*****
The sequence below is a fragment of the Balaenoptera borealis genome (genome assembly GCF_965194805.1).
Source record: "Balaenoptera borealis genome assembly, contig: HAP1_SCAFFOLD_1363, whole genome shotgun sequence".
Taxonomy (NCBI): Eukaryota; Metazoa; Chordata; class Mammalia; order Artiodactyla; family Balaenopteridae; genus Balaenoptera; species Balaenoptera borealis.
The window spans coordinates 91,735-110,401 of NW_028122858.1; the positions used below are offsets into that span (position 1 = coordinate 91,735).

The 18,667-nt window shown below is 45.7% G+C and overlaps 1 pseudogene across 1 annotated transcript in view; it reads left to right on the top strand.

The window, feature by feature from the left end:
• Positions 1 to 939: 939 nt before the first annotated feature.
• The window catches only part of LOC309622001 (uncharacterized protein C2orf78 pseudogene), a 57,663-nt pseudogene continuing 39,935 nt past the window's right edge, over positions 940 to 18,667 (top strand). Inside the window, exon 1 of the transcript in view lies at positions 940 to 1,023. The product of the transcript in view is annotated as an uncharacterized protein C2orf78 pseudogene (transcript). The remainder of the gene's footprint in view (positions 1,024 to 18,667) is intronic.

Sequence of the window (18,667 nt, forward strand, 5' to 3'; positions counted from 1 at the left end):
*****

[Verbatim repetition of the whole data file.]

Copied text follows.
The sequence below is a fragment of the Balaenoptera borealis genome (genome assembly GCF_965194805.1).
Source record: "Balaenoptera borealis genome assembly, contig: HAP1_SCAFFOLD_1363, whole genome shotgun sequence".
Taxonomy (NCBI): Eukaryota; Metazoa; Chordata; class Mammalia; order Artiodactyla; family Balaenopteridae; genus Balaenoptera; species Balaenoptera borealis.
The window spans coordinates 91,735-110,401 of NW_028122858.1; the positions used below are offsets into that span (position 1 = coordinate 91,735).

The 18,667-nt window shown below is 45.7% G+C and overlaps 1 pseudogene across 1 annotated transcript in view; it reads left to right on the top strand.

The window, feature by feature from the left end:
• Positions 1 to 939: 939 nt before the first annotated feature.
• The window catches only part of LOC309622001 (uncharacterized protein C2orf78 pseudogene), a 57,663-nt pseudogene continuing 39,935 nt past the window's right edge, over positions 940 to 18,667 (top strand). Inside the window, exon 1 of the transcript in view lies at positions 940 to 1,023. The product of the transcript in view is annotated as an uncharacterized protein C2orf78 pseudogene (transcript). The remainder of the gene's footprint in view (positions 1,024 to 18,667) is intronic.

Sequence of the window (18,667 nt, forward strand, 5' to 3'; positions counted from 1 at the left end):